A Simple Prompt with Big Impact 

I’ve written before about the power of protocols, particularly the ones from Project Zero’s Making Thinking Visible.

One that I find I’m going back to over and over again is used to articulate shifts.  Shifts in learning, shifts in thinking, shifts in understanding.  We talk about the power of reflection, but how often do we run out of time, or squeeze it in at the end of our sessions with learners?  We talk about sharing our learning, and documenting our thinking, but how often do we ever go deeper than swapping stories and sharing information?  How do we make sure that we are focused on growth?

What can we learn by observing the shifts that others have undergone?

Here is the protocol:

I used to think….now I think…

Although it’s quick to implement, and you might think that it’s ‘simple’,  it’s my experience that it takes some practice and time in order to really articulate shifts in thinking effectively.

Try it for yourself,  but don’t just try it once.! Try it with the students and teachers you work with, but give it some time.   The reason that Harvard’s Project Zero refers to their protocols as ‘thinking routines’ is because of their understanding that the power of their use is in understanding that ‘routines are really just patterns of action that can be integrated and used in a variety of contexts’.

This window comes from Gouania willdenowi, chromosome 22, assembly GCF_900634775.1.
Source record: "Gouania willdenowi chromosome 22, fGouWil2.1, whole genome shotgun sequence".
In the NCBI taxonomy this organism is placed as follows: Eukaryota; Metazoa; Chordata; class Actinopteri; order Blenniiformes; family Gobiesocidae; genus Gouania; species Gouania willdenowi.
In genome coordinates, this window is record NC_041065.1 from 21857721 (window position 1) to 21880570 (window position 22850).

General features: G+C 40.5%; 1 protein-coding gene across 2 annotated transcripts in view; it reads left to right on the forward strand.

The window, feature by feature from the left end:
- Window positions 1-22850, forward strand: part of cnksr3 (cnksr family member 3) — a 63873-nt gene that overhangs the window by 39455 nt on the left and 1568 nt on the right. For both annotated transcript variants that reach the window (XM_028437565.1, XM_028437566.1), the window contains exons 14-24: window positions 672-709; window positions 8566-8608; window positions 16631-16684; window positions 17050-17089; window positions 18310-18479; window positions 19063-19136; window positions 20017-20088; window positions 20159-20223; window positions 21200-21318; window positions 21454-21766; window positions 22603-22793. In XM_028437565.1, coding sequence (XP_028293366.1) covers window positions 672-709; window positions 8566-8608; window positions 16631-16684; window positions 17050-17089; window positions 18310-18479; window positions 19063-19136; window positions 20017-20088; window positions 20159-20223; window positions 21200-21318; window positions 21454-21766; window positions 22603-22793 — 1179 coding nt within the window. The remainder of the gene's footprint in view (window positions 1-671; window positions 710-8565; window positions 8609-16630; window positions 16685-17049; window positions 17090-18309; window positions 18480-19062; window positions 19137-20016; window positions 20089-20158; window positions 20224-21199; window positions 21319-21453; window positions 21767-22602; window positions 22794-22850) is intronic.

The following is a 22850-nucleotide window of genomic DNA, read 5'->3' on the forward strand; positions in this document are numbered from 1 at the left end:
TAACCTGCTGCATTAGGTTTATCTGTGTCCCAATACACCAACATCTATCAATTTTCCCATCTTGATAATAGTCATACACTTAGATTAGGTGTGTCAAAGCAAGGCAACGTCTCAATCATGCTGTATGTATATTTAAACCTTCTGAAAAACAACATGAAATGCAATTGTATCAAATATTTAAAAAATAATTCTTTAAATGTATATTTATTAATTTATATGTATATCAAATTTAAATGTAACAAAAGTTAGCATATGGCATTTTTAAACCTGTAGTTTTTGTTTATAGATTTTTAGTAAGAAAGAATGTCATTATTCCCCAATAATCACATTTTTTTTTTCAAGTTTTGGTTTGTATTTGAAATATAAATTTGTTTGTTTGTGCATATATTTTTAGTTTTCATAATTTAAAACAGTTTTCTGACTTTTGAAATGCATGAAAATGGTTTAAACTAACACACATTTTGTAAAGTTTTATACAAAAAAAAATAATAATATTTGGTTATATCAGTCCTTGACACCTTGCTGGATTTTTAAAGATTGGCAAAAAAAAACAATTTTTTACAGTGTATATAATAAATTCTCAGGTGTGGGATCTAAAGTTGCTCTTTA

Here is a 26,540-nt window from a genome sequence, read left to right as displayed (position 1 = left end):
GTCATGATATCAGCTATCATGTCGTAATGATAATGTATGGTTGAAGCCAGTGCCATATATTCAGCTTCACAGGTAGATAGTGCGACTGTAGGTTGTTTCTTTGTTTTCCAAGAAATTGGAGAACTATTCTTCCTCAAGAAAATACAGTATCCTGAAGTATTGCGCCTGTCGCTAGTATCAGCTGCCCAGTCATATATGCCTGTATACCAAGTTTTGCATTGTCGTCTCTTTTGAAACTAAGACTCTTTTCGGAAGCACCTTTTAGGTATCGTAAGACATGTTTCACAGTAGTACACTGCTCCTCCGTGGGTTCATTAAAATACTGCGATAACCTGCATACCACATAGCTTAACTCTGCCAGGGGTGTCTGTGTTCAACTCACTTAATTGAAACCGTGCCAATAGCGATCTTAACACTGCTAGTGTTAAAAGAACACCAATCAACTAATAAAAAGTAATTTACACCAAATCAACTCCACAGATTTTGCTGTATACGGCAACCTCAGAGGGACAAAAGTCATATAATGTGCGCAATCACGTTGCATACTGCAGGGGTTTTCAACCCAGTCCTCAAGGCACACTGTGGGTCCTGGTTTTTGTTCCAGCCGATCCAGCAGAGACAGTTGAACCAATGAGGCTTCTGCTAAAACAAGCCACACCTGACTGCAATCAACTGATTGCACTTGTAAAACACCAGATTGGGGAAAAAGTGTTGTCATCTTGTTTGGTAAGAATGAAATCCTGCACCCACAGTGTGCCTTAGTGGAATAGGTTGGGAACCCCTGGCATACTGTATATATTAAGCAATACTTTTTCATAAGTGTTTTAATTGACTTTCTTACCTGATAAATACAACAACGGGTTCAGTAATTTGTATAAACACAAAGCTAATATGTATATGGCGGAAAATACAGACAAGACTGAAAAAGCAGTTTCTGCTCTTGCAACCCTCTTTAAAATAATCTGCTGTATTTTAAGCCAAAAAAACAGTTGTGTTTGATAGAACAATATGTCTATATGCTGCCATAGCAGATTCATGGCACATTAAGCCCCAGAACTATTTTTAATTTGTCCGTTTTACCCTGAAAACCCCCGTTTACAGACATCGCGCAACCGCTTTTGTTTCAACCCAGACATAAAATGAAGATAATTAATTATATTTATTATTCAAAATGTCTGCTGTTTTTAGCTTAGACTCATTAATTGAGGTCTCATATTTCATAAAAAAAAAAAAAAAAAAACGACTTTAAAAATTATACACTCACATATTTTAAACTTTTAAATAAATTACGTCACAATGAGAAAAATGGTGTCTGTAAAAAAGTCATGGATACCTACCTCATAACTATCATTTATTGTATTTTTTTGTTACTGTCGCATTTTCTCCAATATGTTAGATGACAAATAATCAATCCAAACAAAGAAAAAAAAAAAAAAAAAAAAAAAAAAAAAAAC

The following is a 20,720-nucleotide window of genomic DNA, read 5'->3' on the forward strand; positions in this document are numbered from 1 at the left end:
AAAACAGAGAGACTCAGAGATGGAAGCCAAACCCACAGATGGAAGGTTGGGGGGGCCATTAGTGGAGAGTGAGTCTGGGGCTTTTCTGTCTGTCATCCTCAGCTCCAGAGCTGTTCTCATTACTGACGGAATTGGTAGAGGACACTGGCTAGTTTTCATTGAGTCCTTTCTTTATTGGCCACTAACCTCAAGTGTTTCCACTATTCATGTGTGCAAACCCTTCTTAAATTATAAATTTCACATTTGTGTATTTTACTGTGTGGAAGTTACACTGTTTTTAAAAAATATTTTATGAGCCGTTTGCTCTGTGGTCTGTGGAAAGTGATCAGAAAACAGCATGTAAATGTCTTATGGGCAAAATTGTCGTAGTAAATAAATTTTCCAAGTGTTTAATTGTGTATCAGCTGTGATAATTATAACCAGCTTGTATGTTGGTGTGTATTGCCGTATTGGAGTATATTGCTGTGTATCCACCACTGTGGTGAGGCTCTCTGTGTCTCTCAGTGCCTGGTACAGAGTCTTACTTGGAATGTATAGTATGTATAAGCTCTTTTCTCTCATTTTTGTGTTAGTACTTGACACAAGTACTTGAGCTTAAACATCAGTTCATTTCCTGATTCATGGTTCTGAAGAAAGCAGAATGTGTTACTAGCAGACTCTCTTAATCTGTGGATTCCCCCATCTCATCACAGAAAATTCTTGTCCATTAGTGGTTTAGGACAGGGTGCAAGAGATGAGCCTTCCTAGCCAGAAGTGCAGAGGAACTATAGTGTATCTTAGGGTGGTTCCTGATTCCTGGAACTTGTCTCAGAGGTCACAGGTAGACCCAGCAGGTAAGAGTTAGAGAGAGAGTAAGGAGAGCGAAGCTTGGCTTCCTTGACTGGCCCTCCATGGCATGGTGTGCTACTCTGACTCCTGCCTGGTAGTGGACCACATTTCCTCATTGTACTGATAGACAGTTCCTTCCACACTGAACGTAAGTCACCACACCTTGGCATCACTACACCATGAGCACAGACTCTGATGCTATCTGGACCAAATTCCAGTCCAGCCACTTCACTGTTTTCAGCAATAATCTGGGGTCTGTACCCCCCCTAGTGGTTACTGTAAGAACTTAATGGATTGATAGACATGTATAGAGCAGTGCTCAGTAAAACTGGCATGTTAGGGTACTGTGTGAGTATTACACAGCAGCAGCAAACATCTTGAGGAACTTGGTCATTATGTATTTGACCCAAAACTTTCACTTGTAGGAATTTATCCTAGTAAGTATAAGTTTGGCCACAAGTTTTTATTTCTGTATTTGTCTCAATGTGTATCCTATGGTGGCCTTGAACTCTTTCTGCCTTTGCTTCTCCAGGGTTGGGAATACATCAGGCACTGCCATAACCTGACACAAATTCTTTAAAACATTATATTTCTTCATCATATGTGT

I love the way that Richard Elmore used this wonderful protocol to collect a series of essays to describe the shifts in understanding of a variety of educators!  I feel like I should use this protocol more often myself, especially on the blog!


  1. Love how the focus is on the learning journey… great to use with portfolios that document diagnostic/initial thoughts and with curriculum documents/success criteria to demonstrate learning.

    Liked by 1 person

  2. […] During the teaching of the AQ Course – Integration of Information and Computer Technology in Instruction, I often introduce students to the work of Ron Ritchhart and Project Zero from Harvard’s Graduate School of Education. I’ve written more comprehensively about collaboration with colleagues that started my learning, the book Making Thinking Visible and an especially powerful prompt that I’ve had success with called I Used to Think…Now I Think… […]


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